I don’t run partial loads – the dishwasher has to be full. Running a half-empty dishwasher uses more water. If you pay for town water it will affect your pocketbook; if you have your own well, it could deplete your water supply in a dry season. Partial loads must be done more often, which results in more electricity for running the washer, more fuel for heating the water, and more work for the septic system (unless you are on the town sewer system – which might involve a wastewater charge).
By the way, I only use dishwasher (and laundry) detergent that are safe for our septic system; the natural bacteria in the septic is not destroyed – hence, better to break down the waste that ends up in the septic holding tank. This also results in fewer visits from the septic waste removal truck.
Unloading the Dishwasher:
Unloading the dishwasher is also by design. I always unload the bottom rack first to avoid splashing water that may have settled on the cups, glasses, or bowels which were washed on the top rack. In this way there is less towel-drying of the things on the bottom rack, which usually have drained well from the washing process.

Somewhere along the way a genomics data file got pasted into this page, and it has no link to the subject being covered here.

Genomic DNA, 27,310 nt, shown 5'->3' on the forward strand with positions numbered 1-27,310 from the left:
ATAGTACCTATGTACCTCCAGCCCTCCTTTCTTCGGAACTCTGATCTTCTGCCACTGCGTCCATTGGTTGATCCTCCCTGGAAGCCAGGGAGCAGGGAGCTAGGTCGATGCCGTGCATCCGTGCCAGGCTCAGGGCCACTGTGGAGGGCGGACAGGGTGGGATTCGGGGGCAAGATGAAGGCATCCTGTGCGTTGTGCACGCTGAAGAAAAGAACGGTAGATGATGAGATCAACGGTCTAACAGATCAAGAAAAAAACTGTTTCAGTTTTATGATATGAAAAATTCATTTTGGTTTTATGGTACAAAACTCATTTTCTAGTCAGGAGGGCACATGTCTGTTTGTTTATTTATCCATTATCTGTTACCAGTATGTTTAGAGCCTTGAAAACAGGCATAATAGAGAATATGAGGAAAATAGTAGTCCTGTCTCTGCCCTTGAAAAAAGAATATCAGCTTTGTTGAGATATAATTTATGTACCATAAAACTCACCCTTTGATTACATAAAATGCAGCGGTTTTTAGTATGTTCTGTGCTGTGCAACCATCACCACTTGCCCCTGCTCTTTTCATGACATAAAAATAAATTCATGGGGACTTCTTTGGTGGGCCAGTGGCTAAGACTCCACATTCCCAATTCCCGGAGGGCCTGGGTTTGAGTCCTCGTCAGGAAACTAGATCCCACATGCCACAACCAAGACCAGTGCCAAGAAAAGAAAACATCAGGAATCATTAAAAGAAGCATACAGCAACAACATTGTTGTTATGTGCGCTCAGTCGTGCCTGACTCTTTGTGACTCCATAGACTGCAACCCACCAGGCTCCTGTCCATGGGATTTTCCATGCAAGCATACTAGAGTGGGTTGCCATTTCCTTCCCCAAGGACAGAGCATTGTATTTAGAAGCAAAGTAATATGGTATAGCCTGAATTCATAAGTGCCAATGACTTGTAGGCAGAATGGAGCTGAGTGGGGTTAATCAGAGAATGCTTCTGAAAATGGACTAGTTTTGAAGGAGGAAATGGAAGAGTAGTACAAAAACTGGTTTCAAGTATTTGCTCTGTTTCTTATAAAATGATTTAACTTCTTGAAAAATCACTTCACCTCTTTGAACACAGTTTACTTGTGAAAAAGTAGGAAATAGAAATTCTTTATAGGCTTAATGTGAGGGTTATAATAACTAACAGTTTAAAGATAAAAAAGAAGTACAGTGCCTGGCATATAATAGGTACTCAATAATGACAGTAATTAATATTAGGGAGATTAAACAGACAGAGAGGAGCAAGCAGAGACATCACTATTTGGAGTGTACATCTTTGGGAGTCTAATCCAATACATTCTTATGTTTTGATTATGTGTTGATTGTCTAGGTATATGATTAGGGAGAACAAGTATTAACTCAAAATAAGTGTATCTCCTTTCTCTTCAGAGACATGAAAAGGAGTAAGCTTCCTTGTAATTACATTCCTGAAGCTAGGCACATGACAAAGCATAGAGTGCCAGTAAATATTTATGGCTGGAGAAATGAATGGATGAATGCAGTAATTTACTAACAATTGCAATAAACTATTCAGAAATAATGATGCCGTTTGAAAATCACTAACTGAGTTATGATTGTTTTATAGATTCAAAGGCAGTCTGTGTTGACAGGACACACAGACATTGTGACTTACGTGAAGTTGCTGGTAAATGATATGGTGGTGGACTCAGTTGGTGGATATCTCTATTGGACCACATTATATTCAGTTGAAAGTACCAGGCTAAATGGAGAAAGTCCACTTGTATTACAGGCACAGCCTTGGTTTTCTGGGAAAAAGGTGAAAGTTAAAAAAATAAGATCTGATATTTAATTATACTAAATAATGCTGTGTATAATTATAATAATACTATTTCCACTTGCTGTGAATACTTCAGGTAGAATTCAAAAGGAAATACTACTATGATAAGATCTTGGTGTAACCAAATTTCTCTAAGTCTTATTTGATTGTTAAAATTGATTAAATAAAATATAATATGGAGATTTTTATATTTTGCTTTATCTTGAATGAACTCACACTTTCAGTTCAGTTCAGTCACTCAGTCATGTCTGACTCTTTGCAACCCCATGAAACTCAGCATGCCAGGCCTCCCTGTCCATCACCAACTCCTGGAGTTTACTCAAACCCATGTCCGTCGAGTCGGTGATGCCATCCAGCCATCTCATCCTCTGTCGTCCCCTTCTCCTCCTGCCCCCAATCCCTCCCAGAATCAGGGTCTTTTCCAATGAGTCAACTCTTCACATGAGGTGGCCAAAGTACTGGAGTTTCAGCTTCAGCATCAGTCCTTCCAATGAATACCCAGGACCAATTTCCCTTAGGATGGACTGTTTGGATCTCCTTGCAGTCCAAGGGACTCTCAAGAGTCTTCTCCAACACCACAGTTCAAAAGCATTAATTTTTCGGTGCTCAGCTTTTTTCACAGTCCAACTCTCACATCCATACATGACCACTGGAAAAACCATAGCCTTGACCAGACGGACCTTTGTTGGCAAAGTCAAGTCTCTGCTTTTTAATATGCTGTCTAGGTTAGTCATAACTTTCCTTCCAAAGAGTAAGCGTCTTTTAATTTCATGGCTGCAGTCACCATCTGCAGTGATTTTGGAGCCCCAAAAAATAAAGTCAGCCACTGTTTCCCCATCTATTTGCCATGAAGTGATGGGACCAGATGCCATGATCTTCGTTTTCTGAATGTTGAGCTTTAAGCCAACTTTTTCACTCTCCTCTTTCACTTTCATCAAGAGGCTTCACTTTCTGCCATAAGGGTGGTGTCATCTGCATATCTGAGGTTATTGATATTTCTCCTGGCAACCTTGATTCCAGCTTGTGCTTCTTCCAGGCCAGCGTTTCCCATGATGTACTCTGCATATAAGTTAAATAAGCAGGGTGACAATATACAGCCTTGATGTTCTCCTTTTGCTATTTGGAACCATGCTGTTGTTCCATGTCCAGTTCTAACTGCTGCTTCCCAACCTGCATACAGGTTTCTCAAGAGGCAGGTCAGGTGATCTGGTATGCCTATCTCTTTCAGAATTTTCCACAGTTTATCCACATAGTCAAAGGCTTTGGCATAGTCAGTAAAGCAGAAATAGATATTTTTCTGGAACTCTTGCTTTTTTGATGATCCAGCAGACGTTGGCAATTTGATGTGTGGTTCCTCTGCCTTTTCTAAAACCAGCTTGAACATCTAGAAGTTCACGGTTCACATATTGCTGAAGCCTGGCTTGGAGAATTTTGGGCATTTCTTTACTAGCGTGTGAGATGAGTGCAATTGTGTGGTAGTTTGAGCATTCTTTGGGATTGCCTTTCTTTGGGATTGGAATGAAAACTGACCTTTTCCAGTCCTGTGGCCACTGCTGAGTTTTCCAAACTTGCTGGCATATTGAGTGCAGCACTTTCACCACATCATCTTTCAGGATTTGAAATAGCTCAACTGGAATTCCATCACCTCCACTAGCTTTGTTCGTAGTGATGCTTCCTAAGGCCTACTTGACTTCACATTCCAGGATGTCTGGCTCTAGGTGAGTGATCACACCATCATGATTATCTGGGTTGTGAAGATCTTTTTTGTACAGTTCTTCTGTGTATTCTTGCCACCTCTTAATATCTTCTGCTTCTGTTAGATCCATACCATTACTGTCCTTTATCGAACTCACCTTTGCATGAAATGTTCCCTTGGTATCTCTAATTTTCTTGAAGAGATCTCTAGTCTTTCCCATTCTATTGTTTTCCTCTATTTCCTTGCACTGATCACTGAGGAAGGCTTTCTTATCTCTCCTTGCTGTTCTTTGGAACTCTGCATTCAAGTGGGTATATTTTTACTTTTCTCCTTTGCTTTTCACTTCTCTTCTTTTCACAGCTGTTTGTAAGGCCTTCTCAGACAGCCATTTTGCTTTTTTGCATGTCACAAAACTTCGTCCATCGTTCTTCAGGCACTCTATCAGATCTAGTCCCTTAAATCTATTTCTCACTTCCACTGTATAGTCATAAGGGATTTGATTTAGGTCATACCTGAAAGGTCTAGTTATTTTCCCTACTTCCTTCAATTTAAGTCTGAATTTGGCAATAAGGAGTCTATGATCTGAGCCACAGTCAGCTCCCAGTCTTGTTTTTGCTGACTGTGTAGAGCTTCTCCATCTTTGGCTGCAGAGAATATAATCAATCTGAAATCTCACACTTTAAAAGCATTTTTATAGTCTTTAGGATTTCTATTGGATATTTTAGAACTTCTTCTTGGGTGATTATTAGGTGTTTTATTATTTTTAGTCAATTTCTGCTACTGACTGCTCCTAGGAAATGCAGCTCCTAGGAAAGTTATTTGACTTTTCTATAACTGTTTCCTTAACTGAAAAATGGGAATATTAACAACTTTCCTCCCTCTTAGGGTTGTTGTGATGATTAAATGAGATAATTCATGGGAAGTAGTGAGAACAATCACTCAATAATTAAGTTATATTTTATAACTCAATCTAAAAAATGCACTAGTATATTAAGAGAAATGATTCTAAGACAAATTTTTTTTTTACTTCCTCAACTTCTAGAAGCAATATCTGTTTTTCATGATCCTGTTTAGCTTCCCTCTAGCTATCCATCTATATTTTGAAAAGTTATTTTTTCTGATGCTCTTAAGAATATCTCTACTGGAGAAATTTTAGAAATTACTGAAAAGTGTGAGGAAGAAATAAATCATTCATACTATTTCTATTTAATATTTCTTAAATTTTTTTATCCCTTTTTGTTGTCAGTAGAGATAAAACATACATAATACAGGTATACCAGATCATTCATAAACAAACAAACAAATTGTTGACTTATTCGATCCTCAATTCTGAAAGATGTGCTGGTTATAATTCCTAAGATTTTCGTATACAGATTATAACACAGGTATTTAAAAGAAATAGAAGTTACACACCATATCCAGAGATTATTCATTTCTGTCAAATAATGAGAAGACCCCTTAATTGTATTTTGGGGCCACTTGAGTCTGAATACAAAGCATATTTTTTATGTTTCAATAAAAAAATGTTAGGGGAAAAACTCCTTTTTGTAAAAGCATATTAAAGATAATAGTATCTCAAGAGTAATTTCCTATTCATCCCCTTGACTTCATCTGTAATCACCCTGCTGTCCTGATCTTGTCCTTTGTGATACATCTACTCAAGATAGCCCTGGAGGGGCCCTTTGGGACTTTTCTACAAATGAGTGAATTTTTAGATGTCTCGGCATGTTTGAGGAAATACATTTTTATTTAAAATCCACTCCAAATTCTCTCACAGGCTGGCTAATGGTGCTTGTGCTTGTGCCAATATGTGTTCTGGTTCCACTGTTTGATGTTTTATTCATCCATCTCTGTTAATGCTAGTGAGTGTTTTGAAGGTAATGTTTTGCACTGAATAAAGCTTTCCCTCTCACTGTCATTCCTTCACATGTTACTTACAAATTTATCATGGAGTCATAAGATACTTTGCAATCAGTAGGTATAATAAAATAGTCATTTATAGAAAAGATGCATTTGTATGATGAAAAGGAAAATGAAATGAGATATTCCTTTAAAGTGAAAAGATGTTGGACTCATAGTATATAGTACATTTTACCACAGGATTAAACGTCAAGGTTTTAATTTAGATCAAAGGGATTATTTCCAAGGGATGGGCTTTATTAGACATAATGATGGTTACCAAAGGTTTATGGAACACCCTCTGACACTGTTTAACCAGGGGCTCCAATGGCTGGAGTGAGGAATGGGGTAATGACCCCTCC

Because I do not use the “hi-temp dry” setting, I do a quick wipe on surfaces that might have accumulated water. To avoid any bacteria growth that could develop on stacked wet surfaces, I don’t put dishes on my shelves with water on them.
By the way, make sure to change your dishtowels often and hang them so that they dry thoroughly between uses.
You might think I’m being picky about my dishwasher routine, but I hope you have picked up some pointers on efficient use of the dishwasher. (Or perhaps you have decided to use paper plates and plastic ware for all your meals?)
We all need to care for this planet which God created, preserving its resources for future generations. And we all need to be good stewards of the material blessings in our possession. Happy dishwashing!
©2013, Marcy Alves
Posted on August 22, 2013, in Follow Me, Humor, My Journey and tagged clean dishes, Dishwasher, Dishwashing, how to use a dishwsher efficiently, loading a dishwasher, Septic tank. Bookmark the permalink. 2 Comments.